As part of our Spotlight series, we spoke with Mike Pierides, the deputy leader of our technology, outsourcing, and commercial transactions team and a co-leader of our digital solutions industry team, on outsourcing in the financial services (FS) sector.
From an outsourcing perspective, what makes the financial services sector different from other sectors?
The FS sector continues to be at the forefront of outsourcing developments and innovation as it pushes into the uptake of cloud and AI, and is arguably the sector which was really the first mover in outsourcing (although I’m far too young to remember that). This makes it a very mature outsourcing sector, which comes with positives like a sophisticated understanding of outsourcing, but also some negatives, including significant and complex legacy systems which can make moving to new technologies challenging and expensive.
Regulation is also a key distinguishing factor to most other sectors, which has shaped many contracting approaches in the sector.
Tell us a little more about the regulatory framework.
To a large extent, the European Union, and the United Kingdom, have led the way with a number of outsourcing-related FS regulatory guidelines, built up over the last 20 years or so. There are now specific guidelines in place from the European Banking Authority, the European Securities and Markets Authority for investment companies, and the European Insurance and Occupational Pensions Authority—which are largely but not entirely aligned. The UK has similar rules in place.
The United States also has similar guidelines in place, at both federal and state levels. One of the most important developments in the US is the proposed “Guidance on Third-Party Relationships: Risk Management,” which has been issued for consultation by the board of governors of the Federal Reserve System, the Federal Deposit Insurance Corporation, and the Office of the Comptroller of the Currency.
What do these regulations cover?
A key theme, for all regulators, is ensuring adequate controls for the institution and its regulators over the outsourced functions, so that they can oversee and audit them while they are in place, or terminate them and bring them back in-house or move them elsewhere if there are issues with the supply. Another critical topic to call out is information security. Ultimately, the regulations are about de-risking the use of a third party to provide a function of the institution.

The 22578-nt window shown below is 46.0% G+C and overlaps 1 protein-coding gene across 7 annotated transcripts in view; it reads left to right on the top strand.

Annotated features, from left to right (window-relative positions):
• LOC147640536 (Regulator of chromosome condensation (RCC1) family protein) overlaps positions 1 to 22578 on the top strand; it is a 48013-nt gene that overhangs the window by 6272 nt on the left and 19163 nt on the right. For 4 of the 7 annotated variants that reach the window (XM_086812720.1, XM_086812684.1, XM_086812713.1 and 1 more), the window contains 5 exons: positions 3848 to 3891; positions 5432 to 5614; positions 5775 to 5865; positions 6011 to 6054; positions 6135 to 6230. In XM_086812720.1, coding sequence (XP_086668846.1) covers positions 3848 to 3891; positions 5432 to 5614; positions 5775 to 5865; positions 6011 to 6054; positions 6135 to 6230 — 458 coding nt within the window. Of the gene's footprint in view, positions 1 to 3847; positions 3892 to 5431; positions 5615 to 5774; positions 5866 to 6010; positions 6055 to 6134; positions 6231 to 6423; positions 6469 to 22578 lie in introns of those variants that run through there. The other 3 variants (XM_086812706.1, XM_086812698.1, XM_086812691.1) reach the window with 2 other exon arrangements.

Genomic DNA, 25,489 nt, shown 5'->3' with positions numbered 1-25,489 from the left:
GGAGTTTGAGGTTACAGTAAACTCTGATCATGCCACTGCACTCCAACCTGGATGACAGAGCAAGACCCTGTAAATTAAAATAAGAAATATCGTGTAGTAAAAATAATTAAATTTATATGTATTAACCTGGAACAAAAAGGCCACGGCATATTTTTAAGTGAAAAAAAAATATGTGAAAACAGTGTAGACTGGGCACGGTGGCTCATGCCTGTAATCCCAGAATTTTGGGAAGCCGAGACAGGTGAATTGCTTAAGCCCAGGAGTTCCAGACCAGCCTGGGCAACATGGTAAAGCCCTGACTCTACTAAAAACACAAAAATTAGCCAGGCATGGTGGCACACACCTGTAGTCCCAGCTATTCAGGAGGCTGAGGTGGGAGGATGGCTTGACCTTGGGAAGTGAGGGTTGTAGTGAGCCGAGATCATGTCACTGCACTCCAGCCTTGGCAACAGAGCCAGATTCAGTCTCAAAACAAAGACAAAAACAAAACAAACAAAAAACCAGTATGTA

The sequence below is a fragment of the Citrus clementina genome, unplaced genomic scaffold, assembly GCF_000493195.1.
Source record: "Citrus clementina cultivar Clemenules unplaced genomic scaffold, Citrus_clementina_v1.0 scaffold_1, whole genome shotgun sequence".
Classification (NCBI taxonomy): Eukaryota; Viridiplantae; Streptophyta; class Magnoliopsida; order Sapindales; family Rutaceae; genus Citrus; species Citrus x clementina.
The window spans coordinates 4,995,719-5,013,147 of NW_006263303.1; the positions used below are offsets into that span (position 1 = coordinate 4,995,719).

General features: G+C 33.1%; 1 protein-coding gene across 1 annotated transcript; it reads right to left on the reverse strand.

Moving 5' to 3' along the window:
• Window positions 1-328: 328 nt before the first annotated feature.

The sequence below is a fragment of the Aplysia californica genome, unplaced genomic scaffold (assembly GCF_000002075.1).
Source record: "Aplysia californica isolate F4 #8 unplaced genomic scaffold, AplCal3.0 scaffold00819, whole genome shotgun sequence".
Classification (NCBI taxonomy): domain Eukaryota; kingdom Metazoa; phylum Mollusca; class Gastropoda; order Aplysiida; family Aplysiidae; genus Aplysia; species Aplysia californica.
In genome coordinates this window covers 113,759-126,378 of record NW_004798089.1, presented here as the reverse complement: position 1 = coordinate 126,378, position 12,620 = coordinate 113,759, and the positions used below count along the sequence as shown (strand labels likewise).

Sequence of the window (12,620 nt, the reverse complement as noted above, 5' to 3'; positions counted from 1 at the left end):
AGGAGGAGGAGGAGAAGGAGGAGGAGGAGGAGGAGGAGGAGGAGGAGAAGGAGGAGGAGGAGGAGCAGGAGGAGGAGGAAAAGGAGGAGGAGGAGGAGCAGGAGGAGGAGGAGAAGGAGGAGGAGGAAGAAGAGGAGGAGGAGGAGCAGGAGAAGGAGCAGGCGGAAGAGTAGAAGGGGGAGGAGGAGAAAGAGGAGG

The current direction is certainly for more, rather than less, regulation, and outsourced arrangements, or even SaaS and cloud-based arrangements such as CRM platforms, deal execution platforms, virtual desktop infrastructure, and so on are all coming within the remit of the regulations.
What is their impact on negotiating outsourcing contracts?
My experience is that outsourcing transactions in the FS sector are usually taking longer to negotiate. There is in general a good understanding across the industry, and also across the suppliers to the industry, of the issues that have to be addressed, but where there is a lack of understanding, or a cautious interpretation or even misinterpretation of the regulatory requirements, then this inevitably slows down negotiations.
The significant interaction required with small and medium-sized enterprises whose functions are subject to these regulations, in particular, perhaps in the context of infosec, also adds time and complexity.
The regulations can also act as a form of barrier to entry for new suppliers without the experience and knowledge of the FS sector.
Finally, you mentioned legacy systems and digital transformation; can you add a few words on these?
We have advised on a number of FS-related transformations as institutions such as banks or insurers look to move away from, or overlay, their core legacy systems to or with cloud-enabled or cloud-native solutions. Of course, these are business-critical activities, as FS institutions look to automate processes or use digital platforms to service and interact with their clients.
Digital transformation is also potentially high risk, and in a regulatory context in particular, any material downside impact to services during transformation will not be acceptable to the institution or its regulators. While the key challenges at one level may seem mostly technical —for example, ensuring the functionality of the new system aligns to the customer’s requirements, ensuring that data is mapped and transitioned without major issues—it is not usually the technology that fails. More frequently it is poor interactions between people, the teams at the customer and the supplier, which cause most issues.
The outsourcing contract, and its enforcement, are very powerful tools, perhaps the most powerful alongside senior leadership engagement, to motivate and incentivize appropriate behaviors on both sides. My view is that ensuring the contract deals holistically with the transformation plan and processes, with related change mechanisms and commercial incentives and disincentives, is essential to ensuring the success of transformation, and mitigating the institution’s risk of embarking on a transformation program.